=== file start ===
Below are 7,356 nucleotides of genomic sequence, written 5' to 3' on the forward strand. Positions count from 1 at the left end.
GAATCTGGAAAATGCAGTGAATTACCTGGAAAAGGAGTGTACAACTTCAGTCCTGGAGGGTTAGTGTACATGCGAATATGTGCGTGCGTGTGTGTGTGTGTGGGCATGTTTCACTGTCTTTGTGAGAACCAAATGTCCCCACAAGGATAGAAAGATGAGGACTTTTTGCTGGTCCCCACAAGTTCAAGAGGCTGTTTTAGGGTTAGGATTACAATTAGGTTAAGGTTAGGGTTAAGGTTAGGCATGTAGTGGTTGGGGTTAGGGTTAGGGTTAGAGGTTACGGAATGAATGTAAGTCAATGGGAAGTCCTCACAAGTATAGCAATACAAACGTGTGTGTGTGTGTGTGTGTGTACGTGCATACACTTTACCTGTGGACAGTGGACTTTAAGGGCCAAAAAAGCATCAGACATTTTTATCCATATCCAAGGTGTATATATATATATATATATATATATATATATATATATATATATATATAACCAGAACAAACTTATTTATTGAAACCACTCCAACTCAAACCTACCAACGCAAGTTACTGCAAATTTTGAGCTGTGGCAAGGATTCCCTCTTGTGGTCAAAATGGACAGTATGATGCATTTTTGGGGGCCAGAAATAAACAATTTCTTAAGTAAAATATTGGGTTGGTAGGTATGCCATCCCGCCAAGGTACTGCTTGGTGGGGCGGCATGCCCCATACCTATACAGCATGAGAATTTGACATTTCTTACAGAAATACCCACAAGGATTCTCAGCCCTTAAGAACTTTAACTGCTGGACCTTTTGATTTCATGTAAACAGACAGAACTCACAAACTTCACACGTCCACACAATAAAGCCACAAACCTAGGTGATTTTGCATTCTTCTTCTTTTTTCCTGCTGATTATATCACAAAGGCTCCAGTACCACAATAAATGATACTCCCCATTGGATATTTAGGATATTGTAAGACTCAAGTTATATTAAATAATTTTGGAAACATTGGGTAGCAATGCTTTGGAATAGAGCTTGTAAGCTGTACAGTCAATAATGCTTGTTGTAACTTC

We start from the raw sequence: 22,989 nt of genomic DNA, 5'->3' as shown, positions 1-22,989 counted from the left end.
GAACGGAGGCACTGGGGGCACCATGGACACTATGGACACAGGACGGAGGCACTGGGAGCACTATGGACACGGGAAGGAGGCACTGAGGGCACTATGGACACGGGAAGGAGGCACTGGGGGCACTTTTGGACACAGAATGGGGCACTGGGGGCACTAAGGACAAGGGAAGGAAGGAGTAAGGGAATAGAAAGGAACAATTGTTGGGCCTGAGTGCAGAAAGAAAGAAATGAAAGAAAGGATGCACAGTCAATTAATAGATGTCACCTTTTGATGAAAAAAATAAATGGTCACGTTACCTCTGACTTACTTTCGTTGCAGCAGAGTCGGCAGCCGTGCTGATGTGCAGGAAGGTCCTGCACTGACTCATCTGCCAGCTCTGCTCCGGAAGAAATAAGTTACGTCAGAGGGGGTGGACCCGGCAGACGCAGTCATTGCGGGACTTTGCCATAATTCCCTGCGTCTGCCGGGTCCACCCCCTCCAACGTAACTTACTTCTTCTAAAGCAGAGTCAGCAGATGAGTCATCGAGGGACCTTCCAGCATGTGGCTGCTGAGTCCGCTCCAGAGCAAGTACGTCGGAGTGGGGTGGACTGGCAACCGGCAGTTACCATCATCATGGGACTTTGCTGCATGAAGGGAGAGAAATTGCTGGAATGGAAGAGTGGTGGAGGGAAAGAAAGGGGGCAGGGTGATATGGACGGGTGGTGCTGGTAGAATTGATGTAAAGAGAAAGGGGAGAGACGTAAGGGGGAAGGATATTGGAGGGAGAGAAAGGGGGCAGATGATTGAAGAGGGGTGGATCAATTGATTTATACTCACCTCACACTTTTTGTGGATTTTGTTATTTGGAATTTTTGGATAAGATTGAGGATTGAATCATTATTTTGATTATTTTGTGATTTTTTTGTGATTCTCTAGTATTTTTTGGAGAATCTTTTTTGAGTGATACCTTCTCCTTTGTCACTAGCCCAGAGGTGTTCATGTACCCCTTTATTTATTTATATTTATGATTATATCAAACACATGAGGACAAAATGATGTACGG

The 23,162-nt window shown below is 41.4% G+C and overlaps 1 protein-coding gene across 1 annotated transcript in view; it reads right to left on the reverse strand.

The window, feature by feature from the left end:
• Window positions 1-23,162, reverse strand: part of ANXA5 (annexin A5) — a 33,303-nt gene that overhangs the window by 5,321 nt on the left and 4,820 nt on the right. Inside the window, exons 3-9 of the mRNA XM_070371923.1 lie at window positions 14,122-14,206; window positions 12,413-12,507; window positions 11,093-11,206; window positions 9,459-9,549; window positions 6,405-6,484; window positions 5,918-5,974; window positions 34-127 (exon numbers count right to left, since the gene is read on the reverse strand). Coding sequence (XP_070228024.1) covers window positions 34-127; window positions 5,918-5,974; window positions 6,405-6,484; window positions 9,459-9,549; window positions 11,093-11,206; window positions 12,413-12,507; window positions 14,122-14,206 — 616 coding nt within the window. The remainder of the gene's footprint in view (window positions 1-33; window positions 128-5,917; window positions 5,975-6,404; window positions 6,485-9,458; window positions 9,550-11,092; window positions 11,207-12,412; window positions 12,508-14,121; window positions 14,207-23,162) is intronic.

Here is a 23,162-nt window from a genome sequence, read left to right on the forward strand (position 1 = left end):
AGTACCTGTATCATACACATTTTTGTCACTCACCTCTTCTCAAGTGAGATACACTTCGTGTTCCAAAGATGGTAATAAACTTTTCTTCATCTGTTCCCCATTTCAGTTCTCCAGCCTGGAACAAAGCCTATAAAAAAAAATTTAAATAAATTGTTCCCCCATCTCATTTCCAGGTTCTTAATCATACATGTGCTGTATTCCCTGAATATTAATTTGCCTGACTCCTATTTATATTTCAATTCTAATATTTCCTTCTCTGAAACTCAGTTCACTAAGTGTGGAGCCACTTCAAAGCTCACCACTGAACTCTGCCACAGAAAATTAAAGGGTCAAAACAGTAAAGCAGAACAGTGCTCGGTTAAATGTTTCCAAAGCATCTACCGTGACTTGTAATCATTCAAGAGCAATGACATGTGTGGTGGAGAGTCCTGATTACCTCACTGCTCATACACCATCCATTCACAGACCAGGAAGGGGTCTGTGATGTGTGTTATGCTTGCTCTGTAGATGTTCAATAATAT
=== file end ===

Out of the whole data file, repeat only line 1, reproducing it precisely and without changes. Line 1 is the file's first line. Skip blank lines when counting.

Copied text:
Below are 7,356 nucleotides of genomic sequence, written 5' to 3' on the forward strand. Positions count from 1 at the left end.